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"Sir, the people must have their voices": Giving Voice to the Voiceless

Teachers' Rating:
  7 ratings

Merchant of Venice. Act 2 Sc. 5. Engraving, 19th century.

March 2013
Greta June Brasgalla teaches English at Mission Early College High School in El Paso, TX

Plays/Scenes Covered

The Merchant of Venice


This lesson can be adapted to any of Shakespeare's plays.

What's On for Today and Why

Students will:

  • Choose a character that has some direct effect on the action
  • Write  a monologue for an off stage character in the style of Shakespeare

This lesson will take 2 x 40 minute class periods.

What You Need

Folger editions of The Merchant of Venice



Model monologue

Second Person Familiar

Weird Words

Slugs and Clods




Shakespeare Set Free, Volume I (A Midsummer Night's Dream, Romeo and Juliet and Macbeth edition)


Shakespeare's Book of Lists, Michael LoMonico, Franklin Lakes: New Page Books, 2001, p57-60




Model monologue
Second Person Familiar
Weird Words
Slugs and Clods
What To Do

1. Have students discuss examples of major news stories or films where a minor character affects the action.

e.g Lion King 1 1/2 video (running Time 1:40)


2. Have students choose a scene from The Merchant of Venice and write a monologue for an off stage character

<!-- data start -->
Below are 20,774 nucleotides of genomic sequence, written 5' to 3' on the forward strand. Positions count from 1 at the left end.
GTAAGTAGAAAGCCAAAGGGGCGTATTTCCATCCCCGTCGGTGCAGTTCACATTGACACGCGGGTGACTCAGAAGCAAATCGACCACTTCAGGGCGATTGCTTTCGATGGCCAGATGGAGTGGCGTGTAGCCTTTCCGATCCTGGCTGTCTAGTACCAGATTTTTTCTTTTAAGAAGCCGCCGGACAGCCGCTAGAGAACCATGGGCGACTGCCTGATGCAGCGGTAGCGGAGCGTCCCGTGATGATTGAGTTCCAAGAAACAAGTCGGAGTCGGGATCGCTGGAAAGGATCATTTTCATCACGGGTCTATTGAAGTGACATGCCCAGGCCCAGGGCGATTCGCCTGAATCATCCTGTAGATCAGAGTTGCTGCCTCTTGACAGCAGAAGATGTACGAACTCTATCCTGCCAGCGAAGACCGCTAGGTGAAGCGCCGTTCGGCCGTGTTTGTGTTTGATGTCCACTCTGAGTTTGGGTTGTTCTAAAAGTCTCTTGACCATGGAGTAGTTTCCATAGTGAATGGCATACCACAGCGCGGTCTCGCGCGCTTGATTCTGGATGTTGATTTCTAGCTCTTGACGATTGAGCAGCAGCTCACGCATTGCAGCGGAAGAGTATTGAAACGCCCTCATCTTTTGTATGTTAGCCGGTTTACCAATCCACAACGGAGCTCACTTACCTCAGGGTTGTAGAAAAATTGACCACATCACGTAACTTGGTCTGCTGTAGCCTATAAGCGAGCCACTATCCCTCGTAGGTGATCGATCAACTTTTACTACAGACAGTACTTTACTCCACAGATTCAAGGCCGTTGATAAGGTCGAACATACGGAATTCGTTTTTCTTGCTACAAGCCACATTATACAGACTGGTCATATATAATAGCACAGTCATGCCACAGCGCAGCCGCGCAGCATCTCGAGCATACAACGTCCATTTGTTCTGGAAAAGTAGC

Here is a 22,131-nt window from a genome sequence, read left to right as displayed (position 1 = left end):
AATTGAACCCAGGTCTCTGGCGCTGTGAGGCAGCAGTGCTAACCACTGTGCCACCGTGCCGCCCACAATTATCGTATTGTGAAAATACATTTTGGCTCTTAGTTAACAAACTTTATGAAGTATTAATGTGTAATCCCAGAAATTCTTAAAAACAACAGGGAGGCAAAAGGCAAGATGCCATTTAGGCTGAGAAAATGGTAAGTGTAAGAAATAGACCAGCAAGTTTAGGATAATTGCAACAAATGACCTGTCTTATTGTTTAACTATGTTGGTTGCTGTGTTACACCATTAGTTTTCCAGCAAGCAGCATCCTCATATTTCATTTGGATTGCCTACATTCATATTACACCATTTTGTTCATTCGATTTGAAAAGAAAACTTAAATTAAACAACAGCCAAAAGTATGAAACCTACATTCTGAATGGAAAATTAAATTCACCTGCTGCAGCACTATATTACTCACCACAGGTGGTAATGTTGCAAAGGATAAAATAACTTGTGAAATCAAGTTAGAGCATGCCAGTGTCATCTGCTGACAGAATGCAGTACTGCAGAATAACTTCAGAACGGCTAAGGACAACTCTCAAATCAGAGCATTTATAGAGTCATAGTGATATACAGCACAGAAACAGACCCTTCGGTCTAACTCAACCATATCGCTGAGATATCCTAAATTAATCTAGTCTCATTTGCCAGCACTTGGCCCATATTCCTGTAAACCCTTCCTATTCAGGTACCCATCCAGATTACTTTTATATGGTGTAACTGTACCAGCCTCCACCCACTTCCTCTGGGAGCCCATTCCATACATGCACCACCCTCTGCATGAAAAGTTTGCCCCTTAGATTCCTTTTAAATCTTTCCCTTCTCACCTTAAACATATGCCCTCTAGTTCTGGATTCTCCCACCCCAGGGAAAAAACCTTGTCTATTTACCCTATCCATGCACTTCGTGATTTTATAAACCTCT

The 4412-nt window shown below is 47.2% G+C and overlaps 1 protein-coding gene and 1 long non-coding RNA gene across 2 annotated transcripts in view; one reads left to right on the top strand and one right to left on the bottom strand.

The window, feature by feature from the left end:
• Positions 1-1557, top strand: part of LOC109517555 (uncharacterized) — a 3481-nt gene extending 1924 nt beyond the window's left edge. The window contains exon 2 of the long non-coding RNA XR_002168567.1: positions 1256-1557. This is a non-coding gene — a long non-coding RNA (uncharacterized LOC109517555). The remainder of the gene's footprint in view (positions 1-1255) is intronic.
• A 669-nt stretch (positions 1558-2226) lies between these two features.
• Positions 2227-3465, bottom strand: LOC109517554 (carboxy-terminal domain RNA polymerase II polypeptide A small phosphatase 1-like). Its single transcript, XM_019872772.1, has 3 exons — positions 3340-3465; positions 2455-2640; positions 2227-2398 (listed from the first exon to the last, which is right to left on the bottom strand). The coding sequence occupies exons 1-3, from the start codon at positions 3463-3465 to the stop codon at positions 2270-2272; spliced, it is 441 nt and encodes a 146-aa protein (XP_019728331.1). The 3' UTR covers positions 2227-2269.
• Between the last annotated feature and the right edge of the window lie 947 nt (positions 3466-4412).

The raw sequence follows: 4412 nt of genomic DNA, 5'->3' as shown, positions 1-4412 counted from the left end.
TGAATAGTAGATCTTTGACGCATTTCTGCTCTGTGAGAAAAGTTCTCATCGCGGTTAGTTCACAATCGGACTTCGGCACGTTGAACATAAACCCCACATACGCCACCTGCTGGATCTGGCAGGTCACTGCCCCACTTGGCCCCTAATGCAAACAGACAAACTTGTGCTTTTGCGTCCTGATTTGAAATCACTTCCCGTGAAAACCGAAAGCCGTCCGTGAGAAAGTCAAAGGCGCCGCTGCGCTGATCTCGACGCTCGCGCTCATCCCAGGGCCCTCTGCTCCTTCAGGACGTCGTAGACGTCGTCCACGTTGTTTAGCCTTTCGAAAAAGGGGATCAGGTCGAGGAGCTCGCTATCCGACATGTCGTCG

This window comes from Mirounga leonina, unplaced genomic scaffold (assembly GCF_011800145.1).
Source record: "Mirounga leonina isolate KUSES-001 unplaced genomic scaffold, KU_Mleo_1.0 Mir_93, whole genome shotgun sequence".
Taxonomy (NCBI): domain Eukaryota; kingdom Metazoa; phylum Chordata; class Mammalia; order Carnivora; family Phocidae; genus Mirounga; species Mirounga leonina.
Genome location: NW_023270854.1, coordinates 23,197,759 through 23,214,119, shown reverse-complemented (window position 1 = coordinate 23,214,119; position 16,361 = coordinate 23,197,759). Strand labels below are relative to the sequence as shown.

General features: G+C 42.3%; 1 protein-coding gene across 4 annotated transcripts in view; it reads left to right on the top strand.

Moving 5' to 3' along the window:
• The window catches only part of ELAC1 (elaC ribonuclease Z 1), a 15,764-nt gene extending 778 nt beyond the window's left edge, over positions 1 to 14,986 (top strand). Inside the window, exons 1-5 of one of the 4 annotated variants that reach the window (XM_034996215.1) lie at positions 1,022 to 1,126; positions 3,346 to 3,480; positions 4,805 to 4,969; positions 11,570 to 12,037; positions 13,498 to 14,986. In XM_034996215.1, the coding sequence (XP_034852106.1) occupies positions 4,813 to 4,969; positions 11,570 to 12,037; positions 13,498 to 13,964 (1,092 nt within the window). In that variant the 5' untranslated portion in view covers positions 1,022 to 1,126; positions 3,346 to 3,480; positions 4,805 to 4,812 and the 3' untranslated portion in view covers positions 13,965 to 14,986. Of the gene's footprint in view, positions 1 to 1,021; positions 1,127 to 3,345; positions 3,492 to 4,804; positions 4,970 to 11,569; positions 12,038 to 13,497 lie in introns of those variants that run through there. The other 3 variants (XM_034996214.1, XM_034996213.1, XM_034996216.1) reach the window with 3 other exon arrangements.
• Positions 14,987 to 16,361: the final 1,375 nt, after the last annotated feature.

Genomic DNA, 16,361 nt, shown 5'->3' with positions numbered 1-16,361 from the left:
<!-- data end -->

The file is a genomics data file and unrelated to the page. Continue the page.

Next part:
e.g a person who witnessed Jessica eloping

      a person who saw Jessica on her honeymoon

      a person who related the elopement to Tubal

      a person in Portia's household who witnessed the suitors


NOTE-the monolgue must include a line from the play as an "overheard" line and should show how the invented character had an effect on a major plot point. (see Model Monologue handout)


3. Have students write the first 10-12 lines in their own language.


4. Through revisions, have students add in Shakespearean language using SSF tools (see below), metaphors, similes, as well as 2-3 rhetorical devices.

To achieve consistency, the students should use text evidence in their monologues.

SSF (Shakespeare Set Free) tools:


i) Change verb tenses and pronouns (see Shakespeare Set Free, A Midsummer Night's Dream, Romeo and Juliet and Macbeth edition, p.54
(See Second Person Familiar Handout)


ii) Use "Compliment" and "Slugs and Clods" handouts to increase and vary vocabulary


iii) Use Shakespeare's Book of Lists to add in "Weird Words".


iv) Include other Shakespearean language from here

How Did It Go?

Evaluate the lesson by creating a rubric that includes the following:

Plot point described

Translation into Shakespearean language

Overheard line

Recitiation/presentation (See Rubric Handout)



If you have a class blog, post the monologues and have students read them using http://vocaroo.com or http://voxopop.com



If you used this lesson, we would like to hear how it went and about any adaptations you made to suit the needs of YOUR students.

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